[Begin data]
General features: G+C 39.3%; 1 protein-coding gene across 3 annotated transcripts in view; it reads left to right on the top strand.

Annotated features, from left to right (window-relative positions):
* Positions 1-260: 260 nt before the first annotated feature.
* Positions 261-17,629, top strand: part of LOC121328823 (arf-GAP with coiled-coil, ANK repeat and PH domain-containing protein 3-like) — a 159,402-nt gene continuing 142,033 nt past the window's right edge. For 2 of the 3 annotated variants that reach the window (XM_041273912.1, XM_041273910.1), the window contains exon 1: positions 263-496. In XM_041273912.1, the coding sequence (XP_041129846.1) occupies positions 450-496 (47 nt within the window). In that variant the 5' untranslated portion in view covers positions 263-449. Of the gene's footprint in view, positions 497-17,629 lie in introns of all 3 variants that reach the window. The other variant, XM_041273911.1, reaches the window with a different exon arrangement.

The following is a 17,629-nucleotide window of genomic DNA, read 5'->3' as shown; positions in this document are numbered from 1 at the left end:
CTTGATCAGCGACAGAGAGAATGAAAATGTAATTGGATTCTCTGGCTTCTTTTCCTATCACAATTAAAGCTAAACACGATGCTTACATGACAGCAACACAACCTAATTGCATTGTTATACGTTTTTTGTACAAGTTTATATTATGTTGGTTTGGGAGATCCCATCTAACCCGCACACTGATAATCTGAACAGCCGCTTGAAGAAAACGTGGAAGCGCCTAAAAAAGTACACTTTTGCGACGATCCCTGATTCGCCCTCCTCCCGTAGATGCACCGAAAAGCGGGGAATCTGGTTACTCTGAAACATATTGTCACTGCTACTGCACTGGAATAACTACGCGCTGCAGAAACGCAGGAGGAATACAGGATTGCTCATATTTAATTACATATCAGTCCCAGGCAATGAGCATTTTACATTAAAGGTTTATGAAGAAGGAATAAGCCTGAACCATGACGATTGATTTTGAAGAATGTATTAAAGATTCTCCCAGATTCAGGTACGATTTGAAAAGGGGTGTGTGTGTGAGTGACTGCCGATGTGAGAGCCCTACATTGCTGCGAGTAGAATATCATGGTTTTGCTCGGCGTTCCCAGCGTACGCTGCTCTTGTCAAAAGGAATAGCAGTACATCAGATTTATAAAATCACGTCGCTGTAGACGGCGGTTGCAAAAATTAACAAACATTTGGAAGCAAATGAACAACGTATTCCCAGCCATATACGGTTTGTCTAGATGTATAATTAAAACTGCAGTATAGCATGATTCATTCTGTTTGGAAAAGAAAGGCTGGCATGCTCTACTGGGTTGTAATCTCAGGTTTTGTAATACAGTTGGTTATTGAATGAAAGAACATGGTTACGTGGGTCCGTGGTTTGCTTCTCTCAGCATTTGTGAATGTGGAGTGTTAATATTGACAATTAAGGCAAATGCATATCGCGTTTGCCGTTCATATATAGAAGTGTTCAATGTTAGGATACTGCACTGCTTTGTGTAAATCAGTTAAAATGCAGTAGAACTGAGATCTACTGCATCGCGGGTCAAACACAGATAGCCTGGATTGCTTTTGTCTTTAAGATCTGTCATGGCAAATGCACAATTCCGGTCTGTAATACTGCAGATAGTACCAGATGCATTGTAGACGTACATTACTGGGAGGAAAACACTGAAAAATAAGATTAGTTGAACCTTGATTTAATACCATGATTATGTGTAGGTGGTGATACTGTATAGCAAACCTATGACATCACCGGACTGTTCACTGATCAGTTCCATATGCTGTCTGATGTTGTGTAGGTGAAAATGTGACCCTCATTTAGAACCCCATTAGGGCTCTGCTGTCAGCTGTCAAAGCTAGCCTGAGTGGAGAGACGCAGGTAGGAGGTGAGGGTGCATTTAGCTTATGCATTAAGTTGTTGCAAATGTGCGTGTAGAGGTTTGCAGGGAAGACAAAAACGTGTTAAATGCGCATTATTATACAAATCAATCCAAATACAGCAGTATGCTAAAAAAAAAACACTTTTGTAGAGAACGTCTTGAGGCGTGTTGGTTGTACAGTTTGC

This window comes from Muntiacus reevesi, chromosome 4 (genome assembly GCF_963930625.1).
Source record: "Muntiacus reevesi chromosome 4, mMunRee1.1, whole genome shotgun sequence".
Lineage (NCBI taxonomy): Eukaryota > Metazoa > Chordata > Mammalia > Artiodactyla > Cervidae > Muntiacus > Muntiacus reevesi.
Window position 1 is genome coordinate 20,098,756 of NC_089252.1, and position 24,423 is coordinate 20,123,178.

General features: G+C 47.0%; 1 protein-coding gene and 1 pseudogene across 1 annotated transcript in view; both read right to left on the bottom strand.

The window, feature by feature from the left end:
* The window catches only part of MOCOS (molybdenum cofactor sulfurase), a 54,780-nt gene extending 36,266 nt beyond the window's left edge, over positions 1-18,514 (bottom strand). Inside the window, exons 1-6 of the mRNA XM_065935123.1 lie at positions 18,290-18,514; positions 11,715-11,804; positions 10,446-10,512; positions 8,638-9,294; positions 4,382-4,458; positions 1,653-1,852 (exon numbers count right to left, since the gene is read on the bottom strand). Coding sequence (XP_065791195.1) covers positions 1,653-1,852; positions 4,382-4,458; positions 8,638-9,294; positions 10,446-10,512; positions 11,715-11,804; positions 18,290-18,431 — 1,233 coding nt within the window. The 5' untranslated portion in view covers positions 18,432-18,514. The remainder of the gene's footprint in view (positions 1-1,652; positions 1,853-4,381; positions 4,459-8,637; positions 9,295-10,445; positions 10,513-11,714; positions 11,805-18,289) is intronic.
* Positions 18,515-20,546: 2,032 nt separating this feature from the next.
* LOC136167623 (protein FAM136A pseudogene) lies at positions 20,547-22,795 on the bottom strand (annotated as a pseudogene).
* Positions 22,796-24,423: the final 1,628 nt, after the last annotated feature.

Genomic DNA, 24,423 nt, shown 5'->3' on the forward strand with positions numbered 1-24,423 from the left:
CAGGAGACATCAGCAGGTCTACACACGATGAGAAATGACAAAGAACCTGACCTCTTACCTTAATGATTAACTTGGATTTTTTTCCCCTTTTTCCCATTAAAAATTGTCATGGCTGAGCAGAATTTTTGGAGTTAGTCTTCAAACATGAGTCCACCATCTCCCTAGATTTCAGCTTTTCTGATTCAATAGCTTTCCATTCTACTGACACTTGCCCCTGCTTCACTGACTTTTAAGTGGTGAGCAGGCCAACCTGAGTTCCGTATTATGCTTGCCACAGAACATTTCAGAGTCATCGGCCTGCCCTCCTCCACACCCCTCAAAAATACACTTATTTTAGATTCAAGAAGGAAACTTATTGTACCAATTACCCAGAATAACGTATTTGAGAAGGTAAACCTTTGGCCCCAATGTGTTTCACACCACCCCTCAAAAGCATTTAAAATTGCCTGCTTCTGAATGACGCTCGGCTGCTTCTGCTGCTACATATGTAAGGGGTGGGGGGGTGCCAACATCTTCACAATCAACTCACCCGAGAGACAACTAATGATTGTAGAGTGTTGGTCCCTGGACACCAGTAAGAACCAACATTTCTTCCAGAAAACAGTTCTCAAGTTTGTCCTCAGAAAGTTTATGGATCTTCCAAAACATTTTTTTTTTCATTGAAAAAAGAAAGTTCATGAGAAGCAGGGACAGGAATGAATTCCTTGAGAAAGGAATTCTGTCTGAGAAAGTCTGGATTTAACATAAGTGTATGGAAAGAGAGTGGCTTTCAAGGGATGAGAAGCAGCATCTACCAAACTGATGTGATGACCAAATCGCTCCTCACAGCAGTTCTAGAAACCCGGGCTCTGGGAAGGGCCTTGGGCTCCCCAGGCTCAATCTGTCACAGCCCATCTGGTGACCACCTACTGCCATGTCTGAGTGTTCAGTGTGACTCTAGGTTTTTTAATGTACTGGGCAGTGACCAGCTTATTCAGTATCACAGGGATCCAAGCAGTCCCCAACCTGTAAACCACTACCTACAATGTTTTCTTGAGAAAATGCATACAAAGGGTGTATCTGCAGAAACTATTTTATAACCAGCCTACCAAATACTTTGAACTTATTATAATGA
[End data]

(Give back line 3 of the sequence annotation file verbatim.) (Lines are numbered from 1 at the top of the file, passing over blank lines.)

* Positions 1-260: 260 nt before the first annotated feature.